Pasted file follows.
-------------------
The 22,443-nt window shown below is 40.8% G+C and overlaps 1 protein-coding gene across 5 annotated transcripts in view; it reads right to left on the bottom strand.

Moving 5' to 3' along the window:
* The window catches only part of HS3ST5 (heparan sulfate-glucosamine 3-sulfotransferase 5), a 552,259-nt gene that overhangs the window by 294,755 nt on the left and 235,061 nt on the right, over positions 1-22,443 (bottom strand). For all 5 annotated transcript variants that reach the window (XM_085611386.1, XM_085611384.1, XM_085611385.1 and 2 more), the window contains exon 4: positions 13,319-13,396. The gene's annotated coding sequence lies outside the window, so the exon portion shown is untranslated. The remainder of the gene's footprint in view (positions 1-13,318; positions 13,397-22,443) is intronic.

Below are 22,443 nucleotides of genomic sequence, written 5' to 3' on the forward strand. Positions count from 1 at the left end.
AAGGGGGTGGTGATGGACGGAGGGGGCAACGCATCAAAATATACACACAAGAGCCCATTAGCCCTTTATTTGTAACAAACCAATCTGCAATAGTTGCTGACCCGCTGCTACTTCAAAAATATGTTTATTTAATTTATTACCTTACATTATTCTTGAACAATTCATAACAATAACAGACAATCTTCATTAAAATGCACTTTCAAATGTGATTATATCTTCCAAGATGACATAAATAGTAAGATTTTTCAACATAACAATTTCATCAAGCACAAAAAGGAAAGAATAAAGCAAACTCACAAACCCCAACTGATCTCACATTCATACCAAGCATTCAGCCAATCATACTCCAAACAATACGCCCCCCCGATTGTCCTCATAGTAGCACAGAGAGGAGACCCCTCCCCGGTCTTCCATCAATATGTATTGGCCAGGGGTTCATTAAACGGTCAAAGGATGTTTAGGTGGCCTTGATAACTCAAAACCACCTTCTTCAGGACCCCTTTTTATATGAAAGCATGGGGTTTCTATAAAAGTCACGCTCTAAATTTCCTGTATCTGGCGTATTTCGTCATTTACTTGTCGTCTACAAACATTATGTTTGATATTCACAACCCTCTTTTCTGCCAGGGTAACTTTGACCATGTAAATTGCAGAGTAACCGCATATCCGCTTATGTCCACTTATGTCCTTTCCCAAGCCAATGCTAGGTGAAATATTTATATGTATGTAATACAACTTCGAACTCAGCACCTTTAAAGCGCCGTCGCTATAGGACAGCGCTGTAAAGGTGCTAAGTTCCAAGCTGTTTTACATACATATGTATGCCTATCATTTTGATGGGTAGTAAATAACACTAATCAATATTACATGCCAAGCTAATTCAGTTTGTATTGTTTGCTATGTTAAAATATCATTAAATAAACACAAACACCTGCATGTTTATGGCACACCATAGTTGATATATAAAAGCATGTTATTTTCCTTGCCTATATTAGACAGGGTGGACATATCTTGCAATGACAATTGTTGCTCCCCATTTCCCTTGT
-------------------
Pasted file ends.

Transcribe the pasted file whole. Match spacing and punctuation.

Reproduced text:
The 22,443-nt window shown below is 40.8% G+C and overlaps 1 protein-coding gene across 5 annotated transcripts in view; it reads right to left on the bottom strand.

Moving 5' to 3' along the window:
* The window catches only part of HS3ST5 (heparan sulfate-glucosamine 3-sulfotransferase 5), a 552,259-nt gene that overhangs the window by 294,755 nt on the left and 235,061 nt on the right, over positions 1-22,443 (bottom strand). For all 5 annotated transcript variants that reach the window (XM_085611386.1, XM_085611384.1, XM_085611385.1 and 2 more), the window contains exon 4: positions 13,319-13,396. The gene's annotated coding sequence lies outside the window, so the exon portion shown is untranslated. The remainder of the gene's footprint in view (positions 1-13,318; positions 13,397-22,443) is intronic.

Below are 22,443 nucleotides of genomic sequence, written 5' to 3' on the forward strand. Positions count from 1 at the left end.
AAGGGGGTGGTGATGGACGGAGGGGGCAACGCATCAAAATATACACACAAGAGCCCATTAGCCCTTTATTTGTAACAAACCAATCTGCAATAGTTGCTGACCCGCTGCTACTTCAAAAATATGTTTATTTAATTTATTACCTTACATTATTCTTGAACAATTCATAACAATAACAGACAATCTTCATTAAAATGCACTTTCAAATGTGATTATATCTTCCAAGATGACATAAATAGTAAGATTTTTCAACATAACAATTTCATCAAGCACAAAAAGGAAAGAATAAAGCAAACTCACAAACCCCAACTGATCTCACATTCATACCAAGCATTCAGCCAATCATACTCCAAACAATACGCCCCCCCGATTGTCCTCATAGTAGCACAGAGAGGAGACCCCTCCCCGGTCTTCCATCAATATGTATTGGCCAGGGGTTCATTAAACGGTCAAAGGATGTTTAGGTGGCCTTGATAACTCAAAACCACCTTCTTCAGGACCCCTTTTTATATGAAAGCATGGGGTTTCTATAAAAGTCACGCTCTAAATTTCCTGTATCTGGCGTATTTCGTCATTTACTTGTCGTCTACAAACATTATGTTTGATATTCACAACCCTCTTTTCTGCCAGGGTAACTTTGACCATGTAAATTGCAGAGTAACCGCATATCCGCTTATGTCCACTTATGTCCTTTCCCAAGCCAATGCTAGGTGAAATATTTATATGTATGTAATACAACTTCGAACTCAGCACCTTTAAAGCGCCGTCGCTATAGGACAGCGCTGTAAAGGTGCTAAGTTCCAAGCTGTTTTACATACATATGTATGCCTATCATTTTGATGGGTAGTAAATAACACTAATCAATATTACATGCCAAGCTAATTCAGTTTGTATTGTTTGCTATGTTAAAATATCATTAAATAAACACAAACACCTGCATGTTTATGGCACACCATAGTTGATATATAAAAGCATGTTATTTTCCTTGCCTATATTAGACAGGGTGGACATATCTTGCAATGACAATTGTTGCTCCCCATTTCCCTTGT